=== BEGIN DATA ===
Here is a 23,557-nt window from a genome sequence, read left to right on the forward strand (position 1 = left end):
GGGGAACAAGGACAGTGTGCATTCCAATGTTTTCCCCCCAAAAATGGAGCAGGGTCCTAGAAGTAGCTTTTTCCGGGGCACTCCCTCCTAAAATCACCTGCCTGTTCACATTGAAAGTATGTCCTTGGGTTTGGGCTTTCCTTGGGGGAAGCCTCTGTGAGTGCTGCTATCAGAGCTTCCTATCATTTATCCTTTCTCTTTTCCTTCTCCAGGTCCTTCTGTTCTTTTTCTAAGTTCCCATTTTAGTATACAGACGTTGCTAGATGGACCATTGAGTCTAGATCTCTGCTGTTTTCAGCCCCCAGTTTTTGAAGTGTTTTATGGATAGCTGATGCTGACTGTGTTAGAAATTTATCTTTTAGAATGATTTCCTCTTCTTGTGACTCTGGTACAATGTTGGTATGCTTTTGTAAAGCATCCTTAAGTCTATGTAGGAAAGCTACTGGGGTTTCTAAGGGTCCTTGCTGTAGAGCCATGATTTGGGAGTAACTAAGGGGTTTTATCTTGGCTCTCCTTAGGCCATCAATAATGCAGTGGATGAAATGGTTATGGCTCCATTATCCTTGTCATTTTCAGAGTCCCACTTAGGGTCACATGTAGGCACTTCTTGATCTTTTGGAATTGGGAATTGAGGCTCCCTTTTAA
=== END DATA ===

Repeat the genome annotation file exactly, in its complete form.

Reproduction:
Here is a 23,557-nt window from a genome sequence, read left to right on the forward strand (position 1 = left end):
GGGGAACAAGGACAGTGTGCATTCCAATGTTTTCCCCCCAAAAATGGAGCAGGGTCCTAGAAGTAGCTTTTTCCGGGGCACTCCCTCCTAAAATCACCTGCCTGTTCACATTGAAAGTATGTCCTTGGGTTTGGGCTTTCCTTGGGGGAAGCCTCTGTGAGTGCTGCTATCAGAGCTTCCTATCATTTATCCTTTCTCTTTTCCTTCTCCAGGTCCTTCTGTTCTTTTTCTAAGTTCCCATTTTAGTATACAGACGTTGCTAGATGGACCATTGAGTCTAGATCTCTGCTGTTTTCAGCCCCCAGTTTTTGAAGTGTTTTATGGATAGCTGATGCTGACTGTGTTAGAAATTTATCTTTTAGAATGATTTCCTCTTCTTGTGACTCTGGTACAATGTTGGTATGCTTTTGTAAAGCATCCTTAAGTCTATGTAGGAAAGCTACTGGGGTTTCTAAGGGTCCTTGCTGTAGAGCCATGATTTGGGAGTAACTAAGGGGTTTTATCTTGGCTCTCCTTAGGCCATCAATAATGCAGTGGATGAAATGGTTATGGCTCCATTATCCTTGTCATTTTCAGAGTCCCACTTAGGGTCACATGTAGGCACTTCTTGATCTTTTGGAATTGGGAATTGAGGCTCCCTTTTAA